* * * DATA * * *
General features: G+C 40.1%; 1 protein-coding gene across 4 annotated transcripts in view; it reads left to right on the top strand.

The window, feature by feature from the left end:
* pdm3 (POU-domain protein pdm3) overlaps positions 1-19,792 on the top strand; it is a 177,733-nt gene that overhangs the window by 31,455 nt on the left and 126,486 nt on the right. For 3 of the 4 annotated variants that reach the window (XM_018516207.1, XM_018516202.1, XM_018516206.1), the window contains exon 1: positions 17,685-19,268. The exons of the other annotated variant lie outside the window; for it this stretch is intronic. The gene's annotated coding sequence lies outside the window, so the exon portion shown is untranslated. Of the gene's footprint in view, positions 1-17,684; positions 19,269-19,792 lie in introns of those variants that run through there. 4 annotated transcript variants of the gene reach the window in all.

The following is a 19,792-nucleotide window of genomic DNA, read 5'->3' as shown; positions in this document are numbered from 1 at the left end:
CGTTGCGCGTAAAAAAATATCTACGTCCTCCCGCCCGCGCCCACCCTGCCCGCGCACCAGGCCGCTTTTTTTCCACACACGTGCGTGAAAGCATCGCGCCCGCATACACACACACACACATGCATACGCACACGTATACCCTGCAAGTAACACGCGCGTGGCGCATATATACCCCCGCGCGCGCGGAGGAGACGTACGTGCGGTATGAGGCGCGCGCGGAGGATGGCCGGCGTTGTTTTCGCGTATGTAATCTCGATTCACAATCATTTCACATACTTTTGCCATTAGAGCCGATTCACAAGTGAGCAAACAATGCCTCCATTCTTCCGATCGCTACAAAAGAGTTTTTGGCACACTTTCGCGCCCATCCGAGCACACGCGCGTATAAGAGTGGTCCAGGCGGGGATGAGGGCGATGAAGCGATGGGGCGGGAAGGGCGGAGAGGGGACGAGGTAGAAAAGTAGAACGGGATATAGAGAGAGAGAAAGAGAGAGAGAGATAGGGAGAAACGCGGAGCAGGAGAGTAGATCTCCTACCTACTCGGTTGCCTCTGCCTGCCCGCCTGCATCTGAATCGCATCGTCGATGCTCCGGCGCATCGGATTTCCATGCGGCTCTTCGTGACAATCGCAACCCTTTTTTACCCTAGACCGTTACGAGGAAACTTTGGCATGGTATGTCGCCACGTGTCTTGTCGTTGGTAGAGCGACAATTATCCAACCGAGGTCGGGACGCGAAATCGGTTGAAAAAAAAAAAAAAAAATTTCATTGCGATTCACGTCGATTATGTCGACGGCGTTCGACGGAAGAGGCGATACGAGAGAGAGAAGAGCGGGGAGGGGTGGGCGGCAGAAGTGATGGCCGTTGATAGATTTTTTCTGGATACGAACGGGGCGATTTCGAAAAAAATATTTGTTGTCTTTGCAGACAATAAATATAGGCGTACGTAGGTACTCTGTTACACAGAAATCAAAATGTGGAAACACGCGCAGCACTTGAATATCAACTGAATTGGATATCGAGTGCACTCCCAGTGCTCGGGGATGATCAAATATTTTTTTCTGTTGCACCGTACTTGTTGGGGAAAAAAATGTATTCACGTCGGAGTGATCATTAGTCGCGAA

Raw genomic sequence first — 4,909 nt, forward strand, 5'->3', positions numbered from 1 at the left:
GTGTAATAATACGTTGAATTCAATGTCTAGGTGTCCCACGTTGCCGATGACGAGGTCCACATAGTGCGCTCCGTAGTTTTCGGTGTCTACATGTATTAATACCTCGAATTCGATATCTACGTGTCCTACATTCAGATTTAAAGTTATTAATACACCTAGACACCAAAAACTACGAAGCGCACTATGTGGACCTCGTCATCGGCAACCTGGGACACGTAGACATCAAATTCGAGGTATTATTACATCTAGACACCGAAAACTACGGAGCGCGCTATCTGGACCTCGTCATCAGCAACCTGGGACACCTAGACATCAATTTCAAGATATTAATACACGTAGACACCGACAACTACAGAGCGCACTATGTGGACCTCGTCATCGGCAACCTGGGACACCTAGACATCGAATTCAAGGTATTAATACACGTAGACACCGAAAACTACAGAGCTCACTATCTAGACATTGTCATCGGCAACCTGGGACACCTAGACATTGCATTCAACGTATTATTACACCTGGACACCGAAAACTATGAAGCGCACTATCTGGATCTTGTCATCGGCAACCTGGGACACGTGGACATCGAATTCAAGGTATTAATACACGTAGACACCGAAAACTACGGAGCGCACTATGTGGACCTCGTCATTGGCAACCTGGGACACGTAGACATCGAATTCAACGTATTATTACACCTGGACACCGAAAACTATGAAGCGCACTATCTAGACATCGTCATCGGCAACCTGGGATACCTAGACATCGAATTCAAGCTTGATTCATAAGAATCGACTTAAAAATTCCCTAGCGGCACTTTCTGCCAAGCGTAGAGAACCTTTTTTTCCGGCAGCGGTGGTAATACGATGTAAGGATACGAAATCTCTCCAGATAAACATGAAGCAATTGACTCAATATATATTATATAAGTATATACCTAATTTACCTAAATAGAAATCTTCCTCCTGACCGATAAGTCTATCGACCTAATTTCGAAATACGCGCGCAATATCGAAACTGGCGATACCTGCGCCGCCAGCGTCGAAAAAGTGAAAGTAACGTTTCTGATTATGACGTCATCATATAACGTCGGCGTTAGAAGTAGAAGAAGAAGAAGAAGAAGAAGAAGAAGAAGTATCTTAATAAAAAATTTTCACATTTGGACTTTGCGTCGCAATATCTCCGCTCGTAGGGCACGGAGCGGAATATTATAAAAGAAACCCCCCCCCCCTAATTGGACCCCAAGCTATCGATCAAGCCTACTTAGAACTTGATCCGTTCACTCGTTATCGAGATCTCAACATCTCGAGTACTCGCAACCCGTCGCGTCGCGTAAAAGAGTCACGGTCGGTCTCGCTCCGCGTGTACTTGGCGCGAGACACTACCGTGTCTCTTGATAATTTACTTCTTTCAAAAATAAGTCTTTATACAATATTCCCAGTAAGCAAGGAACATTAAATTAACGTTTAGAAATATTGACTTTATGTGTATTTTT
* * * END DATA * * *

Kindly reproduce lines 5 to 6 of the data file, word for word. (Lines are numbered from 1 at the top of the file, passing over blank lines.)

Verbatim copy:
CGTTGCGCGTAAAAAAATATCTACGTCCTCCCGCCCGCGCCCACCCTGCCCGCGCACCAGGCCGCTTTTTTTCCACACACGTGCGTGAAAGCATCGCGCCCGCATACACACACACACACATGCATACGCACACGTATACCCTGCAAGTAACACGCGCGTGGCGCATATATACCCCCGCGCGCGCGGAGGAGACGTACGTGCGGTATGAGGCGCGCGCGGAGGATGGCCGGCGTTGTTTTCGCGTATGTAATCTCGATTCACAATCATTTCACATACTTTTGCCATTAGAGCCGATTCACAAGTGAGCAAACAATGCCTCCATTCTTCCGATCGCTACAAAAGAGTTTTTGGCACACTTTCGCGCCCATCCGAGCACACGCGCGTATAAGAGTGGTCCAGGCGGGGATGAGGGCGATGAAGCGATGGGGCGGGAAGGGCGGAGAGGGGACGAGGTAGAAAAGTAGAACGGGATATAGAGAGAGAGAAAGAGAGAGAGAGATAGGGAGAAACGCGGAGCAGGAGAGTAGATCTCCTACCTACTCGGTTGCCTCTGCCTGCCCGCCTGCATCTGAATCGCATCGTCGATGCTCCGGCGCATCGGATTTCCATGCGGCTCTTCGTGACAATCGCAACCCTTTTTTACCCTAGACCGTTACGAGGAAACTTTGGCATGGTATGTCGCCACGTGTCTTGTCGTTGGTAGAGCGACAATTATCCAACCGAGGTCGGGACGCGAAATCGGTTGAAAAAAAAAAAAAAAAATTTCATTGCGATTCACGTCGATTATGTCGACGGCGTTCGACGGAAGAGGCGATACGAGAGAGAGAAGAGCGGGGAGGGGTGGGCGGCAGAAGTGATGGCCGTTGATAGATTTTTTCTGGATACGAACGGGGCGATTTCGAAAAAAATATTTGTTGTCTTTGCAGACAATAAATATAGGCGTACGTAGGTACTCTGTTACACAGAAATCAAAATGTGGAAACACGCGCAGCACTTGAATATCAACTGAATTGGATATCGAGTGCACTCCCAGTGCTCGGGGATGATCAAATATTTTTTTCTGTTGCACCGTACTTGTTGGGGAAAAAAATGTATTCACGTCGGAGTGATCATTAGTCGCGAA

Raw genomic sequence first — 4,909 nt, forward strand, 5'->3', positions numbered from 1 at the left: